Celebrating the Beauty in Others
Every year at this time, I and many others reflect on the work of Dr. Martin Luther King, Jr., and of all who have fought for fairness, equality, and peace. Every year for the last few years, I have quietly recommitted myself to the important work of opening the world to my daughter – and now to my son.
We inflict far too much suffering on our fellow humans, and so much of the hurt we cause to others is born from a place of fear. People naturally fear the unknown. Some respond by educating themselves to ease their fear, and others by lashing out. Ignorance breeds fear breeds hatred breeds evil and on and on it goes. But it doesn’t have to.
Fortunately so much has changed for the better since Dr. King’s day, and yet we still live in a world where a person can be pushed onto the path of a train because of what someone assumes is his religion. I am astounded. With every case like that in the New York subway, I see that simply respecting others and not being hateful myself isn’t enough.
Among other things, exploring the cultures of others with my children, and all of the children I work with, is important to me. It’s important because it gives them a sense not only of the connections we share with all people, both those who seem quite different from us and those with whom we’re very much alike, but also of the things which are unique to various groups. In the geography, language, customs, food, and cultures of the world, there is so much to appreciate. Tolerance is not enough – I want, together with my children, to learn to celebrate, and to genuinely love the unique pieces that make up the intermingled, multicultural world we live in.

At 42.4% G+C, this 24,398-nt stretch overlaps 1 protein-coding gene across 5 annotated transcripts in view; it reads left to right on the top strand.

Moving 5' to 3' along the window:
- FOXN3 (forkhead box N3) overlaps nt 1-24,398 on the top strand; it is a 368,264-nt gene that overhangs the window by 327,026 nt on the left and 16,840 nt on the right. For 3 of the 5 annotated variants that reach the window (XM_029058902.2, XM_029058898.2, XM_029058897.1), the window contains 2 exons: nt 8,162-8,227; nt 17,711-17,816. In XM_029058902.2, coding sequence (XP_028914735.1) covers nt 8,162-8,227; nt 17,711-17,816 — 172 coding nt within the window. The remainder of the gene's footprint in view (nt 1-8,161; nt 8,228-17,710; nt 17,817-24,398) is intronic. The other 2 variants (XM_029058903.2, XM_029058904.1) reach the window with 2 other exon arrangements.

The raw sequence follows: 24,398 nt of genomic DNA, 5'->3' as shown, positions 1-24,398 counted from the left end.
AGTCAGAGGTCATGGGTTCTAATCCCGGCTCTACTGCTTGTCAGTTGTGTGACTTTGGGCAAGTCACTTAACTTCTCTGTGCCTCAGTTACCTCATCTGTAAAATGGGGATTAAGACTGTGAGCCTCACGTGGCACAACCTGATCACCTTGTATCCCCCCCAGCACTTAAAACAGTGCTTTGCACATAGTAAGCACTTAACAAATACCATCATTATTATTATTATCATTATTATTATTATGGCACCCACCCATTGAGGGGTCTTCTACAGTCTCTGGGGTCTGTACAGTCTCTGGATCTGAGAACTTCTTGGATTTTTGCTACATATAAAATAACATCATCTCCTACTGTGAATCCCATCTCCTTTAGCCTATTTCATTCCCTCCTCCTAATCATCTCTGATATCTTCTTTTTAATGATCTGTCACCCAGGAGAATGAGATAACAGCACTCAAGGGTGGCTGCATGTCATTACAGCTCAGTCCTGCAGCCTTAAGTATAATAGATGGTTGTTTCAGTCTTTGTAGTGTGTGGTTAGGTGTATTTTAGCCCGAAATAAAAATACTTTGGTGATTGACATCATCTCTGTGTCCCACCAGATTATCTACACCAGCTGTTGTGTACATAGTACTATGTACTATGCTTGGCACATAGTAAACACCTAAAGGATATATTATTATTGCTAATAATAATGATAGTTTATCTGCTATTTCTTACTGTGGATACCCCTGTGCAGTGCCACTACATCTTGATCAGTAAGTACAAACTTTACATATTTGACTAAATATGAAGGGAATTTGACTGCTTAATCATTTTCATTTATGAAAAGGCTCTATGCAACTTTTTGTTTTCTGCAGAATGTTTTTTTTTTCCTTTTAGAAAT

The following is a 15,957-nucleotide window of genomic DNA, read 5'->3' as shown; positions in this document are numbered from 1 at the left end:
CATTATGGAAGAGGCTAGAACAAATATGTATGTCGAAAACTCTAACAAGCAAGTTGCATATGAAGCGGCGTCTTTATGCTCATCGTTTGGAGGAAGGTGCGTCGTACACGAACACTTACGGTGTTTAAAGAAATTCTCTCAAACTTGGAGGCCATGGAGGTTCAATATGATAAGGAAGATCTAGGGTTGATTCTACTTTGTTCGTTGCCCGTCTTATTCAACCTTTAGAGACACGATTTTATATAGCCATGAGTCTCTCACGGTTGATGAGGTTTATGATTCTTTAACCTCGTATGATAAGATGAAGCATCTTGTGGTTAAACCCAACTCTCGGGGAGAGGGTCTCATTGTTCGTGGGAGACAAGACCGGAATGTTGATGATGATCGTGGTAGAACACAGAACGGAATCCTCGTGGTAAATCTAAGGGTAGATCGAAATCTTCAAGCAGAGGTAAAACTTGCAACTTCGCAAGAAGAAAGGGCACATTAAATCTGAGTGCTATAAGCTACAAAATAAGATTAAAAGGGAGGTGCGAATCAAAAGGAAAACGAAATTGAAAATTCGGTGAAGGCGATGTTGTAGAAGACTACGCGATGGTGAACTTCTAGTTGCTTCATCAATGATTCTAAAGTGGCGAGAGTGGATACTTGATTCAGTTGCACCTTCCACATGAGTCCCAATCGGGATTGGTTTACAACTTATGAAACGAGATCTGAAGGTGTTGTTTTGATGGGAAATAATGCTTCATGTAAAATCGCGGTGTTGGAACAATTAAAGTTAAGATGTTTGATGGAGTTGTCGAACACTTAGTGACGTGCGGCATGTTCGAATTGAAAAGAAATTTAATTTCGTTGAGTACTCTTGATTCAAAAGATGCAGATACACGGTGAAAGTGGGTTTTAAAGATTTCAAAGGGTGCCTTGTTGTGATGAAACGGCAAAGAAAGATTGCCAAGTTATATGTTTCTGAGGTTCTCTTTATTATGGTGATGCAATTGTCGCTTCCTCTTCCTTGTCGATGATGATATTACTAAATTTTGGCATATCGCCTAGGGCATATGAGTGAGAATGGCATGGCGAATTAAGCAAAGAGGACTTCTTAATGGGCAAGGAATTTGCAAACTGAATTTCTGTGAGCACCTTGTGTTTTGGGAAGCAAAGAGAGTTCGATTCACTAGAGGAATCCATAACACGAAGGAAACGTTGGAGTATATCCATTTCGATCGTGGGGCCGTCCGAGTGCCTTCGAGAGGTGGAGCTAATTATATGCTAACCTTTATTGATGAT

My children are still young, but for now, we mostly take advantage of cultural and religious holidays as an opportunity to learn about others. We read stories, look at photos, enjoy food and music from around the world, and process it all as we talk together. Of course travel is something we have been fortunate enough to enjoy, and I hope we will continue to do so. Elliot is too young to really participate yet, but I love Annabelle’s sense of awe. She seems to think everyone is amazing, and to love learning about what makes each person unique. As she continues to develop her own sense of self, I hope she’ll hold onto that love and appreciation for others, and that her understanding of the world will allow her to be an effective ally when situations call for it, too.
Because this topic is so important to me, I asked the members of the Multicultural Kid Bloggers to share some of the ways they celebrate the cultures of others, and tomorrow I’ll share what they had to say.